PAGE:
UK parliament report raps initial COVID-19 action

A British parliament report has criticized the government's initial response to the coronavirus pandemic as "one of the most important public health failures" the country has ever experienced.

The UK is one of the European countries hit hardest by the pandemic, with the death toll reaching about 138,000.

Two committees of the House of Commons on Tuesday published a report on how the government has handled the pandemic so far.

The report says the government's approach early in the pandemic was to try to manage the spread of the virus, rather than to stop it spreading altogether.

The report says, "This amounted in practice to accepting that herd immunity by infection was the inevitable outcome."

The government ordered its first comprehensive coronavirus lockdown only in late March 2020. The report says the delay in implementing the measure "led to a higher initial death toll than would have resulted from a more emphatic early policy."

The report says the country was "not open to approaches being taken elsewhere -- such as earlier lockdowns, border controls and effective test and trace" as it should have been.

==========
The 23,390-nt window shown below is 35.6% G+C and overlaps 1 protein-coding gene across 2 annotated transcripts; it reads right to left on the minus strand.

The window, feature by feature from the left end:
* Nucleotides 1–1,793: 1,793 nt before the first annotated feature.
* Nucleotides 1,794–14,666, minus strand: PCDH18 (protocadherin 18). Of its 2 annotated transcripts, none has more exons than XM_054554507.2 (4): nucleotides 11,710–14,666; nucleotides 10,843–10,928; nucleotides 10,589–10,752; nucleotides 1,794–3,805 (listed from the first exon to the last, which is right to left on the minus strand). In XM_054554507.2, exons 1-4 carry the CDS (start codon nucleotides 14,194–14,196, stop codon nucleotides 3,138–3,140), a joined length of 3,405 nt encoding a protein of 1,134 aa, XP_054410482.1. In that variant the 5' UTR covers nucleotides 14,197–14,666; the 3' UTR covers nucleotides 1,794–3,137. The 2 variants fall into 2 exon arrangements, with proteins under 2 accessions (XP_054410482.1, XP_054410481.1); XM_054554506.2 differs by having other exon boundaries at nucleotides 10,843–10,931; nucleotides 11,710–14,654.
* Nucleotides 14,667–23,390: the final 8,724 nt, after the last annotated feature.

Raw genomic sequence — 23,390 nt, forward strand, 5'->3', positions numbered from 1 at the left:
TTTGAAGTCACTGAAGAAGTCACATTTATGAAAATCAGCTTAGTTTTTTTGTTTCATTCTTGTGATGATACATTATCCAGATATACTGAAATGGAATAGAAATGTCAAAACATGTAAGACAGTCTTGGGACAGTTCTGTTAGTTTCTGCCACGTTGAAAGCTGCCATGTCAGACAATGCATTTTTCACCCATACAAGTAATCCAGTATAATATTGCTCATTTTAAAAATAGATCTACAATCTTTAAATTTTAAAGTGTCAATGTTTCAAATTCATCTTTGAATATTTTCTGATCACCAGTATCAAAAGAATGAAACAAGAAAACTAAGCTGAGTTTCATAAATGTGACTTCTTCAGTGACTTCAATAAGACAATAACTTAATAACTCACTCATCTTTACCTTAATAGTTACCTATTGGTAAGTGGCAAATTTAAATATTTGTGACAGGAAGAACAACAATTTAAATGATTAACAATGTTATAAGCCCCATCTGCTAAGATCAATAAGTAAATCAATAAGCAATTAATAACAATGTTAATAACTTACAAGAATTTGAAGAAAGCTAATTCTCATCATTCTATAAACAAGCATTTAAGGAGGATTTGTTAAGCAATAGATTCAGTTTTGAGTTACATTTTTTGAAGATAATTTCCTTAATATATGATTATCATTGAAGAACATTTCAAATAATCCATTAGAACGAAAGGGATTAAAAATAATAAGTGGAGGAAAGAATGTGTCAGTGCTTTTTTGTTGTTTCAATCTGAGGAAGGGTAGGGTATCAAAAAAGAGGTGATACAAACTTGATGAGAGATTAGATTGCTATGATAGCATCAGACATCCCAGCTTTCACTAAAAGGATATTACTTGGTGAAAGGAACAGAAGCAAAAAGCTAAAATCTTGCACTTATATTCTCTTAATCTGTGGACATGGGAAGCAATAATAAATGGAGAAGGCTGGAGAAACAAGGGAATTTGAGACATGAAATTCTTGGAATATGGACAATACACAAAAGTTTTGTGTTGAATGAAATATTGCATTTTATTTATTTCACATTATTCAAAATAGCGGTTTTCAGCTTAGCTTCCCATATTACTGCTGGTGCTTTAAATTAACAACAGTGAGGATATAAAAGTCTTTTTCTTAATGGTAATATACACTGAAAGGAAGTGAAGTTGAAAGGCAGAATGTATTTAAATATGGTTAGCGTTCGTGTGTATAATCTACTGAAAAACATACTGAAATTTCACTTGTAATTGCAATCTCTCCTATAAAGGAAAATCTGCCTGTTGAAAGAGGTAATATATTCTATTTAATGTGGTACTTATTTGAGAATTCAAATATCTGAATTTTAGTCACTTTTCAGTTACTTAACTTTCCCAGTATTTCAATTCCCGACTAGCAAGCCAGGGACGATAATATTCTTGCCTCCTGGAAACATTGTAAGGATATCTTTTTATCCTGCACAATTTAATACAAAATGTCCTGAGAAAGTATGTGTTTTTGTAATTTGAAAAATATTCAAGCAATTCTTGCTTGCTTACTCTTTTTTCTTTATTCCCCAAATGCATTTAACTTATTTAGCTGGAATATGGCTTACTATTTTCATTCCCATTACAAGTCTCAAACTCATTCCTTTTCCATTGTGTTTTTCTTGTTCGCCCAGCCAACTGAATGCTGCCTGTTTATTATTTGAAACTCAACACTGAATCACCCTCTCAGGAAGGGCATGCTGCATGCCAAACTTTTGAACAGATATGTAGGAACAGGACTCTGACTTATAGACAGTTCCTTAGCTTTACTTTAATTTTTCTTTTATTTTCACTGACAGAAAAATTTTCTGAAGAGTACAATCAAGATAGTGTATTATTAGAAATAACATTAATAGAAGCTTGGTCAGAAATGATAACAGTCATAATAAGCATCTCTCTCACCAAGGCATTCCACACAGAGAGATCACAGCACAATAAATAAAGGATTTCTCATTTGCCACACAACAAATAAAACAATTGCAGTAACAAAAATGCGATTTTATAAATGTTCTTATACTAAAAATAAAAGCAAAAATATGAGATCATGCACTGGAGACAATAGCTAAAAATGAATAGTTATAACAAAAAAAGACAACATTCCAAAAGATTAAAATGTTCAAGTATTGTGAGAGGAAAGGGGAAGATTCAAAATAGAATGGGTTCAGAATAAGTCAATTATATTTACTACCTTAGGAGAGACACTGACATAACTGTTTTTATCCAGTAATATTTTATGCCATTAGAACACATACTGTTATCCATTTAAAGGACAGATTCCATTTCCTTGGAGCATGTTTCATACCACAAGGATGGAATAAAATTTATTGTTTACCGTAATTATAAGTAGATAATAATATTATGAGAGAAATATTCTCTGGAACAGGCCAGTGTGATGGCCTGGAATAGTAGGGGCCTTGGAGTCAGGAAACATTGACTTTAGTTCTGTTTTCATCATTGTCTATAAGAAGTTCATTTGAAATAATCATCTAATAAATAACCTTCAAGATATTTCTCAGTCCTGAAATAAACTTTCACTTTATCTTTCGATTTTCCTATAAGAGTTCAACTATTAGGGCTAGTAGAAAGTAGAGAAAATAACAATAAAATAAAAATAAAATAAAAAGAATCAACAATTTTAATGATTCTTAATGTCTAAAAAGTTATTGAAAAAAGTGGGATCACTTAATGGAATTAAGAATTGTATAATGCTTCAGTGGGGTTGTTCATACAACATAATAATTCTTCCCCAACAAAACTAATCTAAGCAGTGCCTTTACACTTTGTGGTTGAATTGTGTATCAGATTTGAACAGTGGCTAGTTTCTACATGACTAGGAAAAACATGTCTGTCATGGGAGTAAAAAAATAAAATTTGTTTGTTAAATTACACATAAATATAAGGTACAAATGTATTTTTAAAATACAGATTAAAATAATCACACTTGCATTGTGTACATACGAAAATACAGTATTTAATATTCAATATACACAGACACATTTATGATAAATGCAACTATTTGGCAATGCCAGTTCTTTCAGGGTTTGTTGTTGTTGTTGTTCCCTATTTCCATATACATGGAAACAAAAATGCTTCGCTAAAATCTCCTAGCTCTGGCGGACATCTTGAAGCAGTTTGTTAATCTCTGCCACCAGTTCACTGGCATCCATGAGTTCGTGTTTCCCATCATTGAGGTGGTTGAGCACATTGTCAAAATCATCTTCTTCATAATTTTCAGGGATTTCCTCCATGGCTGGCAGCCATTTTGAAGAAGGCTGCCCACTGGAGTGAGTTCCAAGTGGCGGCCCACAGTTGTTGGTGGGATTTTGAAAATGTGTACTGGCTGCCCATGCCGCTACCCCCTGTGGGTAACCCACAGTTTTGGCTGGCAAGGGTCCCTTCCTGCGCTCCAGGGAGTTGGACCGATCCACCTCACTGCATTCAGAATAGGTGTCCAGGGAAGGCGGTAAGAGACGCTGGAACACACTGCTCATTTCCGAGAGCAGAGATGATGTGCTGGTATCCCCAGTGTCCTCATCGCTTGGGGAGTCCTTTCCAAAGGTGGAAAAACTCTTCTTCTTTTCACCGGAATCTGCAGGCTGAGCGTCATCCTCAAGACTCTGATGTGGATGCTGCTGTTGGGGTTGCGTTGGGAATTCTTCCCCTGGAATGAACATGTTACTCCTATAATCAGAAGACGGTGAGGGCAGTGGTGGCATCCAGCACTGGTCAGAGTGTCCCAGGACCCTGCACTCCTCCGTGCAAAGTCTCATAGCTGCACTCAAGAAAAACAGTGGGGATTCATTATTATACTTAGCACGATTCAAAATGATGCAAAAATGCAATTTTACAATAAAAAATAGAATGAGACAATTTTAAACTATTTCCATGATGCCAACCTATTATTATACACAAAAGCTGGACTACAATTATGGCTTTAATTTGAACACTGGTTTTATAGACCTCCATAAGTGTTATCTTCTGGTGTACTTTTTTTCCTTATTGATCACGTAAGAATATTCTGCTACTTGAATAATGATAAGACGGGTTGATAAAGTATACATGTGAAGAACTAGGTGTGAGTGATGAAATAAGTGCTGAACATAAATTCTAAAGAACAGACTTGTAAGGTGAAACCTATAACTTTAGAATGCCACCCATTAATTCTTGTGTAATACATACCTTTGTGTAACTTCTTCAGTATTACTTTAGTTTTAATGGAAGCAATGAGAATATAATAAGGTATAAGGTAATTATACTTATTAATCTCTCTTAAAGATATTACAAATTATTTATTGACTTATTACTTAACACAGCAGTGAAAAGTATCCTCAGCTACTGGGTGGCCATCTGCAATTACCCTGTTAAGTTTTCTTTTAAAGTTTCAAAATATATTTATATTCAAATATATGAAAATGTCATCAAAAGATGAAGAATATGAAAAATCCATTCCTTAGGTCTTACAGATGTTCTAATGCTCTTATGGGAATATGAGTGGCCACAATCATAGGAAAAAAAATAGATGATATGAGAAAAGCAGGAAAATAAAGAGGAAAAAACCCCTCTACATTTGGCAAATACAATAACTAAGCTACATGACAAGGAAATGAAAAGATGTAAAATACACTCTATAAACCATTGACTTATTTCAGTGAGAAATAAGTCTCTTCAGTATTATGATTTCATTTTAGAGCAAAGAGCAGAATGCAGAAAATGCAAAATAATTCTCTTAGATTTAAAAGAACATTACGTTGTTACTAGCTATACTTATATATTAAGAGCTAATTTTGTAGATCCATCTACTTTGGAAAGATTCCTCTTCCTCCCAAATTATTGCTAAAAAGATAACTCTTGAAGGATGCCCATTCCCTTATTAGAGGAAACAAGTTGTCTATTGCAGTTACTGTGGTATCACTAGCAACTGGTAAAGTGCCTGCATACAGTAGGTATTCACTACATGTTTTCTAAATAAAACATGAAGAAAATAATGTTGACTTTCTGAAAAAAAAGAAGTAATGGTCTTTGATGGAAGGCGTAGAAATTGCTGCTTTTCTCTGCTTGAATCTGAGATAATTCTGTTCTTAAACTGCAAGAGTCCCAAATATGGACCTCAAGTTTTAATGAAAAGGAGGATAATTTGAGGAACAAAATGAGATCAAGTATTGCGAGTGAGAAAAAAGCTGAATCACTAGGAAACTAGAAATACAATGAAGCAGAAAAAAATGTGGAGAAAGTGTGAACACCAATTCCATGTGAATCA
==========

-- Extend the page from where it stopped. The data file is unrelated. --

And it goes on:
The report expresses understanding on "the reluctance to introduce measures with significant negative economic impact."

In July last year, Prime Minister Boris Johnson said his government "could have done things differently" in the early stages of the fight against the coronavirus.

Meanwhile, the report says the country's vaccination program "has been one of the most successful and effective initiatives in the history of UK science and public administration."

The report noted that the government supported the research and development of a number of coronavirus vaccines, including the one jointly developed by the University of Oxford and AstraZeneca.